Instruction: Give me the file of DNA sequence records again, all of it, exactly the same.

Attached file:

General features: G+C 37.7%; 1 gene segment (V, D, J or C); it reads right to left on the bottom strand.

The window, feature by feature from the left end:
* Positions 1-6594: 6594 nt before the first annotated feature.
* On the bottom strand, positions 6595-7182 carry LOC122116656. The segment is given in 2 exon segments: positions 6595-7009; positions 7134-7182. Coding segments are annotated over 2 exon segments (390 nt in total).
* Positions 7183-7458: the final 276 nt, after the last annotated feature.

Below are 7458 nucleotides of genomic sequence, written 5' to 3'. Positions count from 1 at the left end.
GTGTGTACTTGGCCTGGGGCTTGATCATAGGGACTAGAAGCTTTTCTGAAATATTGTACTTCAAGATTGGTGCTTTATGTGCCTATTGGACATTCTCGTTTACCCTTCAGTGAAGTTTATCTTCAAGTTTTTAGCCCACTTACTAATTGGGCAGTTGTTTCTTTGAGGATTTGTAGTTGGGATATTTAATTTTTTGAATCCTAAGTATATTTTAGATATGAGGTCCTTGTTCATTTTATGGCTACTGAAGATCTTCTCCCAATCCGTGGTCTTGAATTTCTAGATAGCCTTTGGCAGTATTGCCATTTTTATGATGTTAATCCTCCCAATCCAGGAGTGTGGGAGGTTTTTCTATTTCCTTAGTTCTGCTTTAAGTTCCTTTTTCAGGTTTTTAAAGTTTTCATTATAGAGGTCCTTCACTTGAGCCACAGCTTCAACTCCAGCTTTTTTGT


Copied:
General features: G+C 37.7%; 1 gene segment (V, D, J or C); it reads right to left on the bottom strand.

The window, feature by feature from the left end:
* Positions 1-6594: 6594 nt before the first annotated feature.
* On the bottom strand, positions 6595-7182 carry LOC122116656. The segment is given in 2 exon segments: positions 6595-7009; positions 7134-7182. Coding segments are annotated over 2 exon segments (390 nt in total).
* Positions 7183-7458: the final 276 nt, after the last annotated feature.

Below are 7458 nucleotides of genomic sequence, written 5' to 3'. Positions count from 1 at the left end.
GTGTGTACTTGGCCTGGGGCTTGATCATAGGGACTAGAAGCTTTTCTGAAATATTGTACTTCAAGATTGGTGCTTTATGTGCCTATTGGACATTCTCGTTTACCCTTCAGTGAAGTTTATCTTCAAGTTTTTAGCCCACTTACTAATTGGGCAGTTGTTTCTTTGAGGATTTGTAGTTGGGATATTTAATTTTTTGAATCCTAAGTATATTTTAGATATGAGGTCCTTGTTCATTTTATGGCTACTGAAGATCTTCTCCCAATCCGTGGTCTTGAATTTCTAGATAGCCTTTGGCAGTATTGCCATTTTTATGATGTTAATCCTCCCAATCCAGGAGTGTGGGAGGTTTTTCTATTTCCTTAGTTCTGCTTTAAGTTCCTTTTTCAGGTTTTTAAAGTTTTCATTATAGAGGTCCTTCACTTGAGCCACAGCTTCAACTCCAGCTTTTTTGT